"When considering whether to purchase a disability policy, it is important to review your current needs versus the possibility of the future. Disability policies can range from relatively inexpensive to extremely expensive in terms of policy costs as well as the amounts of coverage; however, given the current state of the social safety net in the United States, they should be considered by anyone who has the means to access them," recommends Edward Guldi, workers' compensation and Social Security Disability attorney at The Perecman Firm, P.L.L.C.

As Guldi notes, workers' compensation and Social Security Disability benefits are part of the social safety net in the United States, and these programs often take months or years to start making payments.

Due to these delays, purchasing disability insurance can offer you more concrete peace of mind and a better safety net.

Short-term disability insurance

Short-term disability insurance generally pays benefits for a few months or up to a year. These policies usually have waiting periods of a few weeks. Policies are commonly offered by employers to employees. However, you may be able to find short-term disability insurance policies for individuals on the market. 

Before you buy a short-term disability policy, ask yourself these questions:

  • How much money would I need to cover essentials if I couldn't work temporarily? Think rent, mortgage, utilities, food, gas, debt, etc. for up to three months.
  • How large is my emergency fund? Seeing the amount you'd need to survive three months without income alongside your emergency fund will help you know how much you need to prioritize your savings. Keep in mind that you may also encounter medical costs, especially if income loss is due to an injury. Having more than the essentials set aside will help you maintain your financial security.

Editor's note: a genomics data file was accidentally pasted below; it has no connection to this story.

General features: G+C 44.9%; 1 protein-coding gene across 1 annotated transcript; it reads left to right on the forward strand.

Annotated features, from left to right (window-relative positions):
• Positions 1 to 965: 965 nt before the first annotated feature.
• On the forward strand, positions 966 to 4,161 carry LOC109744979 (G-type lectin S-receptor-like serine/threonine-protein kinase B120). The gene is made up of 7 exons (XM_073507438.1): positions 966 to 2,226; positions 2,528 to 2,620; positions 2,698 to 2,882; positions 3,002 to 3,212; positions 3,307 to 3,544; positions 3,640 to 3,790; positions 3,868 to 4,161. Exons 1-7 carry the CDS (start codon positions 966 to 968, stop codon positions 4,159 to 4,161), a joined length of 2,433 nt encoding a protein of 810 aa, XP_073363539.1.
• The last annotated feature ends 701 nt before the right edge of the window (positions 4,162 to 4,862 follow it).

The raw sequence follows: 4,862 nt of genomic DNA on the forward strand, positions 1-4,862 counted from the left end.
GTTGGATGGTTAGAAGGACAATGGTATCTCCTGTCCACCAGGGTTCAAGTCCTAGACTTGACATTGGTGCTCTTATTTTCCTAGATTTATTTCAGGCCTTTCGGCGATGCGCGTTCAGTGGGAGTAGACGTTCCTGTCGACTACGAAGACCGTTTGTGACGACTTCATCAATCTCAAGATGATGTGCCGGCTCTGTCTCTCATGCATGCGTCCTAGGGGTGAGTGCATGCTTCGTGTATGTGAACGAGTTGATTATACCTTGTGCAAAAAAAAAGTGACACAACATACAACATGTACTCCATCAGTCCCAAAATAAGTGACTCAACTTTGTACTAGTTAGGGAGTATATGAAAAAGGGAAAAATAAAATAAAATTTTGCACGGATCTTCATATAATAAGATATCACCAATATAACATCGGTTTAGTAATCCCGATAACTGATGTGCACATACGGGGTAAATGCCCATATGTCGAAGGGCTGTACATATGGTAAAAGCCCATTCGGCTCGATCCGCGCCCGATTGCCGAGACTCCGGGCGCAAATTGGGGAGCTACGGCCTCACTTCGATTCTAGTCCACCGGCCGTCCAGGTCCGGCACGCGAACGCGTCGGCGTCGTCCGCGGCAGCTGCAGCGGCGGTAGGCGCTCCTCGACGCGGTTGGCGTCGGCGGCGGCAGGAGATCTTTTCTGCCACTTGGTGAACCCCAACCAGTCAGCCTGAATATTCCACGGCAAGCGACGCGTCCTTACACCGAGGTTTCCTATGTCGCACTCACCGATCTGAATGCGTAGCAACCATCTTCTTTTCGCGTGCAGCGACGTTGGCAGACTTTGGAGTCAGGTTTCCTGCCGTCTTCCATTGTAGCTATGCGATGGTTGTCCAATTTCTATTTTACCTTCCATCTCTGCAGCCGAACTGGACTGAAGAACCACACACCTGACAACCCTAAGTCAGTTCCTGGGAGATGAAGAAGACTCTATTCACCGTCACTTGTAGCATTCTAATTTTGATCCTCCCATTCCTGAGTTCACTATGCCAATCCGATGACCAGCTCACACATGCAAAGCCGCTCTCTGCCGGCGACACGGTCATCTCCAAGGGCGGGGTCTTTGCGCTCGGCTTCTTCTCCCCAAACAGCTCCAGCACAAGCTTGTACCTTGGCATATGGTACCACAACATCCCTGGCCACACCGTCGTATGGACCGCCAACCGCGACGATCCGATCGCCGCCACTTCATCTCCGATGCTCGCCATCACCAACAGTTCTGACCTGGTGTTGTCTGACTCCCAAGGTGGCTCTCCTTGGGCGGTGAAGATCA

• How much are short-term disability insurance policies? If you don't have much savings set aside or want to grow your savings just in case, it may make sense to set up an automatic transfer to your savings account with the amount you'd spend on a short-term disability insurance policy.

Long-term disability insurance

Long-term disability insurance is more commonly purchased by individuals. While policies are also offered by employers, remember that the policy will expire when you leave your current employment. Depending on your job, you may be able to get a higher monthly benefit closer to your actual income than through a group policy.

Long-term disability policies can pay monthly benefits over the course of several years and have waiting periods that can be a few months.

As you consider long-term disability insurance, ask yourself these questions:

  • How much money would I need to cover essentials if I were disabled and couldn't work for an extended period of time? Some injuries are long-lasting and can have permanent effects. Think about how much money you would need to cover essentials for a year.